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Midterm

Economics Midterm 2 Review.pdf

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Department
Economics
Course
ECON 1B03
Professor
Hannah Holmes
Semester
Fall

Description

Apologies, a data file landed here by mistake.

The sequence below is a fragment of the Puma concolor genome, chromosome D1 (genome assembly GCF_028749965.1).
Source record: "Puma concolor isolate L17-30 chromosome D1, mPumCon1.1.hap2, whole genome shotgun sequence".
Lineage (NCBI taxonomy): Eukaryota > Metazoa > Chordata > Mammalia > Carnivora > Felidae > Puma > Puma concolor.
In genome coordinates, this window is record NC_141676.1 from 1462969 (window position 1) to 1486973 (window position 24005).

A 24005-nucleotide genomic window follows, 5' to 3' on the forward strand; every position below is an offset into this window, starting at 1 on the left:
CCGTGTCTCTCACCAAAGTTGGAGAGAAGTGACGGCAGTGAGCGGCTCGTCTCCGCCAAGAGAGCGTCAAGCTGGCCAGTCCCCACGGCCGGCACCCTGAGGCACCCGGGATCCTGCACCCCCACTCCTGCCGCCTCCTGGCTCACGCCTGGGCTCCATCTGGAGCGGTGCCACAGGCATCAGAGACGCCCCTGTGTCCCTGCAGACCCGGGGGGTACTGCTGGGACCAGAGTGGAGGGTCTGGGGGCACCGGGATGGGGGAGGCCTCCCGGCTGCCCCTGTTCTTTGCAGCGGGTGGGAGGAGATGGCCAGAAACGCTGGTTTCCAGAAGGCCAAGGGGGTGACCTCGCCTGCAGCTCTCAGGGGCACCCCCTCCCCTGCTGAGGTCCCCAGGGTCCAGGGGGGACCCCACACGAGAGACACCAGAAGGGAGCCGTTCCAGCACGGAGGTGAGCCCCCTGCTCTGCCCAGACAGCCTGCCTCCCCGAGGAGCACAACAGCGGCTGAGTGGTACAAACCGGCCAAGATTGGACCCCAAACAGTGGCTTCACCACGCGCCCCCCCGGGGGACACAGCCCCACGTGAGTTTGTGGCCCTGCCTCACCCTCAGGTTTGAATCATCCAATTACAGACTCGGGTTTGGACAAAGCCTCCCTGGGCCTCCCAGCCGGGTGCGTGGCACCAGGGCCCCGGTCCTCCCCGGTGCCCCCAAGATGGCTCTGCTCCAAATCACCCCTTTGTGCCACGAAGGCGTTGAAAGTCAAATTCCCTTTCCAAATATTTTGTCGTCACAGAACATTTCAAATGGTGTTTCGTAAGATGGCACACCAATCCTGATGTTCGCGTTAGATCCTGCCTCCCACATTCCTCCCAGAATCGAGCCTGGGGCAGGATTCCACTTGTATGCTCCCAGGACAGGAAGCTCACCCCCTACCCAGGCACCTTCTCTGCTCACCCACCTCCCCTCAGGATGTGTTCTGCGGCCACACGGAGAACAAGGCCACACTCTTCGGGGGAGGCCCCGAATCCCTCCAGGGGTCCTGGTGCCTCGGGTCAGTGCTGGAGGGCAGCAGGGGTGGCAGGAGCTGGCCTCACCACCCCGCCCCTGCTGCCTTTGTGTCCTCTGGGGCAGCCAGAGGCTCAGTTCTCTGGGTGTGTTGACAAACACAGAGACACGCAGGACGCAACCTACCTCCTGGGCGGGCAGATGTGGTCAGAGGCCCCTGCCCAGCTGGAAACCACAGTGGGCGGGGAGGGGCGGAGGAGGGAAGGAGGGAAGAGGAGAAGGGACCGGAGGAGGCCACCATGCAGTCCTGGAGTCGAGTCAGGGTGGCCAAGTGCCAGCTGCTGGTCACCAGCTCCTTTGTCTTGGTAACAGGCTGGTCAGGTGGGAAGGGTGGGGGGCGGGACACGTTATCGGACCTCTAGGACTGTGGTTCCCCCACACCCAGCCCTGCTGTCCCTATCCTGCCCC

Micro Midterm #2 Welfare Economics: study of how the allocation of resources affects economic well- being. Equilibrium in the market results in maximum benefits and therefore maximum total welfare’ Willingness  to  pay:  the  maximum  amount  you’re  willing  to pay for a certain quantity of a good (also called reservation price), how much value you place on the good Consumer Surplus: the buyers willingness to pay minus the amount the buyer actually pays, = how consumers value the good. = the area under the demand curve above the selling price Producer Surplus (cost): the amount that a seller is actually paid for a good – the seller’s  willingness  to  sell.  =  the  area  below  the  selling  price  and  above  the  supply   curve Consumer surplus = value to the buyers – amount buyer pays Producer surplus = amount sellers receive – cost to sellers Total surplus = consumer surplus + producer surplus Total surplus = value to the buyers – cost to sellers Market Efficiency: if an allocation of resources maximizes total surplus, that allocation is efficient. If an allocation of resources leads to well-being  that’s  fairly   distributed  among  society’s  members,  that’s  equity Free Markets: 1. Allocate the supply of goods to the buyers who value them the most (highest willingness to pay 2. Allocate the demand for goods to the least cost of suppliers 3. Produce the quantity of goods that maximizes total surplus = CS + PS Total Surplus: consumer surplus + producer surplus, It is maximized at equilibrium Deadweight losses: a loss in total surplus, happens when the quantity traded is less than what would be traded when the market is in equilibrium Externalities: benefits and costs that arise in the market that go uncompensated. They are created when a market outcome affects individuals other then the buyers and sellers in the market Positive  externality:  a  benefit  enjoyed  by  society  but  society  doesn’t  pay  to  receive  it   E.g. The shade from a neighbours tree that you do not pay for. Leads market to produce less then is socially desirable Negative  externality:  a  cost  suffered  by  society  and  the  instigator  isn’t  made  to pay for the damage they do. E.g. Neighbours dog barks and keeps you up all night but the neighbor does not compensate you. Leads market to produce more then is socially desirable Social cost: includes the private costs of producers plus the cost to the public adversely affected by the negative externality Internalize: the government imposes a tax on producers to get firms to produce less, to produce the socially desirable quantity. The government can also internalize an externality by subsidizing the production of the good – get firms to supply more Social Value: includes not only the private value to those who actually take the drug but also includes the value to the rest of society (increase demand) The coase theorem: a proposition that if private parties can bargain without cost over the allocation of resources, they can solve the externalities problem on their own Property rights: exclusive authority to determine how a resource is used whenever government or other individuals own that resource 1. The exclusive right to the services of the resource 2. The right to determine
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